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I know you can pass a variable number of arguments to a function an access them individually.

For example

function foo()
{
    $arg = func_get_arg(0);
    $arg += 10;
}

$a = 100;

foo($a);

echo "A is $a\n";

But those arguments are passed by value as demonstrated above.

Is it possible to use them as if they was passed by reference in a similar manner to functions like bind_param in the mysqli library?

share|improve this question
    
perhaps php.net/manual/en/function.func-get-arg.php, example #3, can help you – Amir Mar 10 '13 at 11:48
    
@Amir Example 3 does not help with variable number of arguments because you usually omit these arguments from the method signature, so you cannot signify them with &. – Gordon Mar 10 '13 at 12:42
up vote 1 down vote accepted

First thing I want to mention: Don't use references.

That aside: Doing that directly is impossible as the engine has to know whether something is a reference before calling the function. What you can do is passing an array of references:

$a = 1; $b = 2; $c = 3;
$parameters = array(&$a, &$b, &$c, /*...*/);
func($parameters);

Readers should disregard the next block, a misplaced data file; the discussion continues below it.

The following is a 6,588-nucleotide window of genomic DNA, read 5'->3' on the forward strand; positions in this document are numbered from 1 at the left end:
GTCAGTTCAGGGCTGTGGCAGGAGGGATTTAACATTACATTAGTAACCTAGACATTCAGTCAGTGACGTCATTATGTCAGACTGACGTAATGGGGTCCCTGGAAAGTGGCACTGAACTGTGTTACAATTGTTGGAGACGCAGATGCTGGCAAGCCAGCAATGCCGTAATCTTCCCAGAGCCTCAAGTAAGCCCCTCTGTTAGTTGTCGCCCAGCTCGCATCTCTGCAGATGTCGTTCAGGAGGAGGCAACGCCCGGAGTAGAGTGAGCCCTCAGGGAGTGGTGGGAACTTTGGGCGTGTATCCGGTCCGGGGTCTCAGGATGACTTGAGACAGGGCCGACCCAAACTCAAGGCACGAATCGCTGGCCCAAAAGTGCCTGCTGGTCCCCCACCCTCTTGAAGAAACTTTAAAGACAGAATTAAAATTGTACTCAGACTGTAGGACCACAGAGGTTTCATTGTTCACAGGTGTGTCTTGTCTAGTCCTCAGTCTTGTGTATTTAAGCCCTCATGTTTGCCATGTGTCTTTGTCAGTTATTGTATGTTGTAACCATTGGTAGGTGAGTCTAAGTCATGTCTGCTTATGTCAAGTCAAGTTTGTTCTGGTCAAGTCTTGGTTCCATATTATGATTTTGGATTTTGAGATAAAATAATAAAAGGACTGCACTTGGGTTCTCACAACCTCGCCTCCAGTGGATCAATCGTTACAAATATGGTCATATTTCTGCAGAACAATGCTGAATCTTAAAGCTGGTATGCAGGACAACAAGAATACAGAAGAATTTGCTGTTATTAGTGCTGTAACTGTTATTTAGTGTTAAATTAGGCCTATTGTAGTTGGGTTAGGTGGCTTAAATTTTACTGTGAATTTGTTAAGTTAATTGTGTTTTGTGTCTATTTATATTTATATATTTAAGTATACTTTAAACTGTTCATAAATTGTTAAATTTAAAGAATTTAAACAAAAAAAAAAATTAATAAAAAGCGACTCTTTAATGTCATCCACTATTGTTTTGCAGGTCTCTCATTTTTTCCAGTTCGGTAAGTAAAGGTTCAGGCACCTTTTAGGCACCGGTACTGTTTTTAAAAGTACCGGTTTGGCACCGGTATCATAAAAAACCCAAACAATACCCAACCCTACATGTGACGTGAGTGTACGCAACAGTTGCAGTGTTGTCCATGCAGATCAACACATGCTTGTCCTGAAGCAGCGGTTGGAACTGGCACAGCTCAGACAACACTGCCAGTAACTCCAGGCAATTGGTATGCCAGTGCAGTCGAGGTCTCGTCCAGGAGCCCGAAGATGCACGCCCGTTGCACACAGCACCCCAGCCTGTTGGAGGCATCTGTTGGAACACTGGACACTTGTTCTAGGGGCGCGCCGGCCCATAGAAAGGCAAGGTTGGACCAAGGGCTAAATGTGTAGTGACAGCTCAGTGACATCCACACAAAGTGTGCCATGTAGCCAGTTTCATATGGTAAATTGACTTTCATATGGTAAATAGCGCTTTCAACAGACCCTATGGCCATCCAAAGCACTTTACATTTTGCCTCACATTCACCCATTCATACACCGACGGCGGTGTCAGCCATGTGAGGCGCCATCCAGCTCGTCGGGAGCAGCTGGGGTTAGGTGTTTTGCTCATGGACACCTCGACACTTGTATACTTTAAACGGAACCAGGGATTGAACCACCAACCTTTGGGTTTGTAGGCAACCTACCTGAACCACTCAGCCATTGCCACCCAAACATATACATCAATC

function func(array $params) {
    $params[0]++;
}
share|improve this answer
1  
There is nothing wrong with references if you know what you are doing (and I would to implement a function that can modify multiple arguments upon completion). Any enough of the plug for your web site. – Ed Heal Mar 10 '13 at 12:19
1  
Well in 99% of the cases there are better designs than using references. For instance using object-oriented designs. An object-oriented design can be cleaner, more maintainable and, especially with PHP 5.4, be faster and require less memory. – johannes Mar 10 '13 at 12:32
2  
Where does the 99% come from? – Ed Heal Mar 10 '13 at 12:48
    
Obviously not a scientific number, but a conclusin after almost 15 years of using PHP and about 10 years of working on the engine itself. – johannes Mar 10 '13 at 13:01

You cant, simply you cant tell the php that this is by reference and that is not, But! I recommend doing the following :

function foo()
{
    $arg = func_get_arg(0);
    $arg->val += 10;
}
$a =new stdClass();
$a->val = 100;
foo($a);
echo "$a\n"; // 110 

you can apply boxing to the value you want and it works, Hope you find this helpful, if you have any questions please ask.

share|improve this answer
1  
@Nathaniel: Do not make edits that add substantial amounts of extra information. Do so in a comment or in a new answer. – Emil Mar 10 '13 at 13:17
    
I Agree with you @Emil – Hilmi Mar 11 '13 at 8:42

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